On Sunday, the Western-backed Syrian opposition coalition was dealt a blow when its leader, Moaz al-Khatib, resigned saying the international community has not done enough to support to the rebels.
"I promised the Syrian people and God to resign if matters reach some red lines," Mr. al-Khatib said in a statement announcing his resignation as head of the Syrian National Coalition. Mr. al-Khatib was chosen to serve as president of the coalition when it was formed in November.
He said he resigned so he could "work with more freedom unavailable to me within the official position of the organization."
Mr. al-Khatib's frustration with international community was evident in February when he expressed a reluctance to attend a Friends of Syria conference in Rome. He eventually did so after pleas from Western officials, including Mr. Kerry.
Mr. Kerry said on Sunday that he was sorry to see Mr. al-Khatib go, but U.S. support for the opposition would continue.
"We view this as a continuum," he said. "It's not about one person It's about an opposition that is bigger than one person."
Mr. al-Khatib had often expressed his wish to step down, but was urged by supporters within the opposition coalition to complete his term in office, which ends in May, or at least stay for the Arab League summit in the Qatari capital, Doha, this week.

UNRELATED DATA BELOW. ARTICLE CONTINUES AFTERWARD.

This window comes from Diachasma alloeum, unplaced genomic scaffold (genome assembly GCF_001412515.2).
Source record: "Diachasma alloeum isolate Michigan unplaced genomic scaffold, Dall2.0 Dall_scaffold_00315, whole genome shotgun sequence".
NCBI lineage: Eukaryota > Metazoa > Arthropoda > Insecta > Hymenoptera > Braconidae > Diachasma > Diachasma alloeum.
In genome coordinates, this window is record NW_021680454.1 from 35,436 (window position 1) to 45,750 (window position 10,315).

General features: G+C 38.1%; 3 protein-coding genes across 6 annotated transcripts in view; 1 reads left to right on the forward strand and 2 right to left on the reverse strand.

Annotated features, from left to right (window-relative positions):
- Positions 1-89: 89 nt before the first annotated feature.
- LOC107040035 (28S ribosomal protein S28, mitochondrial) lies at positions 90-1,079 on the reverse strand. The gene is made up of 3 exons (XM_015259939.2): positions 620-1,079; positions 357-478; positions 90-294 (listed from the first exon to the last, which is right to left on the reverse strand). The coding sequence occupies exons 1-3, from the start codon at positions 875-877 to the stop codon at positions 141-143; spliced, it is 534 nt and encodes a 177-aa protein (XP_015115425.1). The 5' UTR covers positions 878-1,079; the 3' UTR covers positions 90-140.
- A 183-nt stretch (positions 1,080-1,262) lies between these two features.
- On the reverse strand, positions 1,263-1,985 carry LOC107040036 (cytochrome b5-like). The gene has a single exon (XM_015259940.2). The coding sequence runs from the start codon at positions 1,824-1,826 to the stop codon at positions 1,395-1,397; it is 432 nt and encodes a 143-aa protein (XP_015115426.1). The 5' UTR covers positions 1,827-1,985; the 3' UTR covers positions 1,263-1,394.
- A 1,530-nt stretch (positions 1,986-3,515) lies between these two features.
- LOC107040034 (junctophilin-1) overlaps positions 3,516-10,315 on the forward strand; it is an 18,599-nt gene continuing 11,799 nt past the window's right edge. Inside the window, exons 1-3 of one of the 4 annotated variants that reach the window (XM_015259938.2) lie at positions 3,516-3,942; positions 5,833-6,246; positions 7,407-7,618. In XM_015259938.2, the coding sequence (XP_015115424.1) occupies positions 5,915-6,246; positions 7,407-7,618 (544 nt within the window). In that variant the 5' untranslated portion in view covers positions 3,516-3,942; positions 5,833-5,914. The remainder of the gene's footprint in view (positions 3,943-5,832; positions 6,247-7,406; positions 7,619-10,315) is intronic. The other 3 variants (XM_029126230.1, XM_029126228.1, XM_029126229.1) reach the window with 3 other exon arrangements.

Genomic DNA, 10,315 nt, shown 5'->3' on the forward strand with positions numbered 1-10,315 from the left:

Najib Ghadbian, who represents the Syrian opposition coalition in the U.S., said Mr. al-Khatib's resignation was not unexpected but, nevertheless, "not the best news."
Opposition leaders will ask Mr. al-Khatib to stay on, but in the event that he insists on his resignation, one of the coalition's three vice presidents will be named acting president until a fresh election is held, Mr. Ghadbian said in a phone interview.
The Syrian National Coalition rejected Mr. al-Khatib's resignation.
The opposition suffered a second setback when the head of its military branch, Gen. Salim Idris, refused to recognize the coalition's new prime minister. U.S.-educated Ghassan Hitto was elected last week to lead the opposition's interim government.
Gen. Idris said Mr. Hitto did not represent most anti-Assad groups. Other critics of Mr. Hitto's say he has been away from Syria for too long and out of touch with the country.
While the opposition has struggled to remain a cohesive force, the Assad regime has shown no signs of crumbling.
Last week, the regime and opposition accused each other of using chemical weapons.
Syrian opposition leaders said the regime had attacked Khan al-Assal, north of Aleppo; al-Otaiba, near Damascus; and the Baba Amr neighborhood of Homs city, with Scud missiles carrying the chemical weapons. They said 26 people had been killed and hundreds of others wounded in the attacks.